Food-contact surface:
 Refers to any and all surfaces that will come into contact with fresh fruits and vegetables. Examples include field maintenance and harvesting tools and equipment, wash tables, brushes, and cleaning supplies, as well as packing supplies.

Hazard:
 Any potential source of harm. These may be chemical, biological, or physical in nature.

Risk:
The combination of the probability of occurrence of harm and the severity of that harm.

Normal operating conditions:
 Those conditions which pose no unusual risk.

Contaminant:
 Any substance that may compromise the safety or quality of produce or food.

Pathogen:
 Any virus or living organism capable of causing disease.

Drift:
 Will usually be used, within the context of this document, to refer to chemicals or other particulates that may act as contaminants carried by the wind into an otherwise insulated operational area.

Fecal contamination:
 Means poop. Pretty much sums up a goodly portion of FSMA. NO POOP ON PRODUCE.

IN THE FIELDS:


-Ensure that conditions in the fields and raised beds meet standards of “normal operating conditions”, i.e.:

-Fields and beds are free from trash, food containers, articles of clothing or other “left” items that could contaminate produce or endanger team members.

-Fields and beds within 90 days of harvest should be clear of livestock and other animals that may contribute to fecal contamination that would not have adequate time to break down biologically beyond a reasonable risk to covered produce.

-Ensure that harvesting tools and equipment are recovered from fields/beds and properly cared for to minimize subsequent contamination of covered produce.

-Observation is key. Resolve or report and potential risks that are identified or suspected in production fields and beds.

PERSONAL HYGIENE:


-The field team should be generally clean and should take special care of any potential food-contact surfaces about their person, even to the point of sanitation if necessary. Examples might include hands, boots, sleeves or other articles of clothing that might come into contact with produce, knives, cell-phones, etc.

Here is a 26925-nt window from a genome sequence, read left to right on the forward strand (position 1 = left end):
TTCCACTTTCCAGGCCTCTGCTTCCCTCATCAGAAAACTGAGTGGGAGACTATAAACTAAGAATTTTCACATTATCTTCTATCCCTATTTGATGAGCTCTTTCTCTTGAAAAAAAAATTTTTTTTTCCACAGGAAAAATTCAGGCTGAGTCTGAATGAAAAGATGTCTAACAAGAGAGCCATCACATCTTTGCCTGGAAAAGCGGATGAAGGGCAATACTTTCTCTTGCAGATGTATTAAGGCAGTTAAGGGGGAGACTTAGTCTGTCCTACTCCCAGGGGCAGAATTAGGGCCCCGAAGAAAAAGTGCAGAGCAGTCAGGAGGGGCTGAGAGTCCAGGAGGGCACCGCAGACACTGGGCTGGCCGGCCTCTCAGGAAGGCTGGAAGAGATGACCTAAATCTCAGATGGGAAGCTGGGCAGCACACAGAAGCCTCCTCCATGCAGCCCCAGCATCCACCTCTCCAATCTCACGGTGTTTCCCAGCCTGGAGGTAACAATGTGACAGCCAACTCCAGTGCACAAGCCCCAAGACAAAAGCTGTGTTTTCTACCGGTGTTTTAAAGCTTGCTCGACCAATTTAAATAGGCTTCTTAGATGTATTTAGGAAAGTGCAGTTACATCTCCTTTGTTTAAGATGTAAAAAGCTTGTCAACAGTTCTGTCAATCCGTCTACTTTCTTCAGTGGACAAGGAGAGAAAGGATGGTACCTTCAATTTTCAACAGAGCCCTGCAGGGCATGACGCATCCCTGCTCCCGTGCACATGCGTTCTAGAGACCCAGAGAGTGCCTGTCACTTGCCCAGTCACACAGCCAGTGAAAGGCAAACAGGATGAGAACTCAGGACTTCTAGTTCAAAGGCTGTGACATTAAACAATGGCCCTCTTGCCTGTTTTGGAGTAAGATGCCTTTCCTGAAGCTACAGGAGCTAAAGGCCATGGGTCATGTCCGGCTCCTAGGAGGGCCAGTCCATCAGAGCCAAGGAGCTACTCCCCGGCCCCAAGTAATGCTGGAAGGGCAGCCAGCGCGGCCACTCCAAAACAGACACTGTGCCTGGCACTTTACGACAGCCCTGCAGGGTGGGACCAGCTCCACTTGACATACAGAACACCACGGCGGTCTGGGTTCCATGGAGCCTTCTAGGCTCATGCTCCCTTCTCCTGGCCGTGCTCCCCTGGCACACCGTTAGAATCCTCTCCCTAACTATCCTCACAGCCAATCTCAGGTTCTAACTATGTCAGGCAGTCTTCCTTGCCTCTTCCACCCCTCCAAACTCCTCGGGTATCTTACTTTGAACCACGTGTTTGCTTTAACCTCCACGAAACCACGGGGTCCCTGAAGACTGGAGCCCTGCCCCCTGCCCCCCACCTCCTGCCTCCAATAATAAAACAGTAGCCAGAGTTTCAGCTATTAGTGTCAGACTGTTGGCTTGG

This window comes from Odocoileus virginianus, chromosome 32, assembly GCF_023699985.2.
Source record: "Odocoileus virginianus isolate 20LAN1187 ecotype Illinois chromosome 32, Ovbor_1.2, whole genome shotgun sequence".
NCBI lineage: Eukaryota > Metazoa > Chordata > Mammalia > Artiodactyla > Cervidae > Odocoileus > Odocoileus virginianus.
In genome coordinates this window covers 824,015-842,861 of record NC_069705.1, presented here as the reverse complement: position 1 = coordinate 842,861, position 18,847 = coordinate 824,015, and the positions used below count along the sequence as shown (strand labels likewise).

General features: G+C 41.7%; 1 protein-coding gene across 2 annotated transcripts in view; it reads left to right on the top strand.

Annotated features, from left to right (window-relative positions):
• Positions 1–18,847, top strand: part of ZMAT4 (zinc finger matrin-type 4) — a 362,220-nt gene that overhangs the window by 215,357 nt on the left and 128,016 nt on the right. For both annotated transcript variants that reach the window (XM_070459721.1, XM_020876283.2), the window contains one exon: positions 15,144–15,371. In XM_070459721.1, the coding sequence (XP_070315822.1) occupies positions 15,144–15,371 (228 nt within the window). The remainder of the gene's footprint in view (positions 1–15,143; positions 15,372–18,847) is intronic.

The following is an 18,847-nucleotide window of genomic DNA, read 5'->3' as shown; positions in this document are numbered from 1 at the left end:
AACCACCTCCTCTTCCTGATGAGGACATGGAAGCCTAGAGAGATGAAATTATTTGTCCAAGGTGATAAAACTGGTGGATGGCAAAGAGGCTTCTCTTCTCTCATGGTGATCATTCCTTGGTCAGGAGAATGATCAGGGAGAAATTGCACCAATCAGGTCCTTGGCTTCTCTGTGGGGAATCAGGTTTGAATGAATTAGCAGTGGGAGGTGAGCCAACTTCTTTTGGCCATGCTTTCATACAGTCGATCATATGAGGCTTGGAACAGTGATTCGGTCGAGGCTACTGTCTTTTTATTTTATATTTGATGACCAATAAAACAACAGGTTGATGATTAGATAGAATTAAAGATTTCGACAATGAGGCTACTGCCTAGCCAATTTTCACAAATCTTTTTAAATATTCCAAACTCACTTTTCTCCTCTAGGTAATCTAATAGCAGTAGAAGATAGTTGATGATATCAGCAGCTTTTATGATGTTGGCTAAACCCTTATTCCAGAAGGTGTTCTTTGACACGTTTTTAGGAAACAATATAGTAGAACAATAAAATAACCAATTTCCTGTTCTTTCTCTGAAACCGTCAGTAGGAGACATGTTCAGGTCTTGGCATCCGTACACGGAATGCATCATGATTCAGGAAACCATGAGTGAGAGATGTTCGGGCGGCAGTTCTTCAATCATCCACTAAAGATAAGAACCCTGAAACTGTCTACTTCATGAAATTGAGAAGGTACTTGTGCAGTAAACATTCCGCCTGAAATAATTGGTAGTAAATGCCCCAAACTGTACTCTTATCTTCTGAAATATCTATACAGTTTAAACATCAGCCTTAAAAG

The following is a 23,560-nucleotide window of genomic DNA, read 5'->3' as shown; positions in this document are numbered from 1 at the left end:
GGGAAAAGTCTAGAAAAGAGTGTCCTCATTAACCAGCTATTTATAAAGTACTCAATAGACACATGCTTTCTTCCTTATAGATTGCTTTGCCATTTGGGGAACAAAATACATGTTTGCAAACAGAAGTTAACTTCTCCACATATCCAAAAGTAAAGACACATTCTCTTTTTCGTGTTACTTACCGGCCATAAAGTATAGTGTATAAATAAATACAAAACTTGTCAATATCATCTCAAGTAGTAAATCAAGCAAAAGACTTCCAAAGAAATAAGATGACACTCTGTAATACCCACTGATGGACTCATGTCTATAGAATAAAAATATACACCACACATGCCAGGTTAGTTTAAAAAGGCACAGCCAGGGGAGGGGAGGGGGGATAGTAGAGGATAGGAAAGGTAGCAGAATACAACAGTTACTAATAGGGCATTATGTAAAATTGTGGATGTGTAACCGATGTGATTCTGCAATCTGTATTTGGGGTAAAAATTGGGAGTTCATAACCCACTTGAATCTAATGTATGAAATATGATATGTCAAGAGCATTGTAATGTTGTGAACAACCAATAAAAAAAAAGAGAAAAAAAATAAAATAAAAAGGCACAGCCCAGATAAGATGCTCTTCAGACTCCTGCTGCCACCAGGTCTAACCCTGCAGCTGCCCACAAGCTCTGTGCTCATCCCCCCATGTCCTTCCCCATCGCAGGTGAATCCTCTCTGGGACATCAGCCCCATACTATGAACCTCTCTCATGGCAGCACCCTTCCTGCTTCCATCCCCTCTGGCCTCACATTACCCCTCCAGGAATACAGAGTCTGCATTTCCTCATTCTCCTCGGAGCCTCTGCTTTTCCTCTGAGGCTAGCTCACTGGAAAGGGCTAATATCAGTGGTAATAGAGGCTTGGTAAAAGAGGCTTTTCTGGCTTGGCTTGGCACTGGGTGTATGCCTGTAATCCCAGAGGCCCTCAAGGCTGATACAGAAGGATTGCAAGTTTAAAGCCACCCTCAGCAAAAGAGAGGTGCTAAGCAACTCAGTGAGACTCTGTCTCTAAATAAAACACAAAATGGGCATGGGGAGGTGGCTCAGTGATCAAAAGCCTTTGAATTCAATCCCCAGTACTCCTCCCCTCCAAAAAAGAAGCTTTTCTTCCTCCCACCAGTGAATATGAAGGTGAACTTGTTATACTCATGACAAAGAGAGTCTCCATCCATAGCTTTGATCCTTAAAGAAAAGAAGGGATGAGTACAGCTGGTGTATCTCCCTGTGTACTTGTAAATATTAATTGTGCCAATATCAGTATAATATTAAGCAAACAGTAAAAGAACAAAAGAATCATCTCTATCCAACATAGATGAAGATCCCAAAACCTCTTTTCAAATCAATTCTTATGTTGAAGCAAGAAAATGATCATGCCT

-Harvesting tools and equipment as well as field maintenance equipment:

-The Produce Safety Rule specifically excludes fork-lifts, tractors, pallets and the like from the “food-contact surface” portion of the guidance. However, we have observed potential risks associated with; leaking hydraulics and other vehicle fluids, manure and other contaminants on tires, buckets, and forks, as well as a potential contamination point when “resting upon” with one’s person or harvest tools.

-The Produce Safety Rule also neglects field maintenance equipment, which may include hand tools such as rakes and weeding implements. We have observed, and should, therefore, be wary of, potential risks including, but not limited to; storage of tools under roosts (fecal contamination hazard), stored near chemical contaminants, or used for tasks that may inherently cross-contaminate field conditions such as turning raw compost materials and stall cleaning.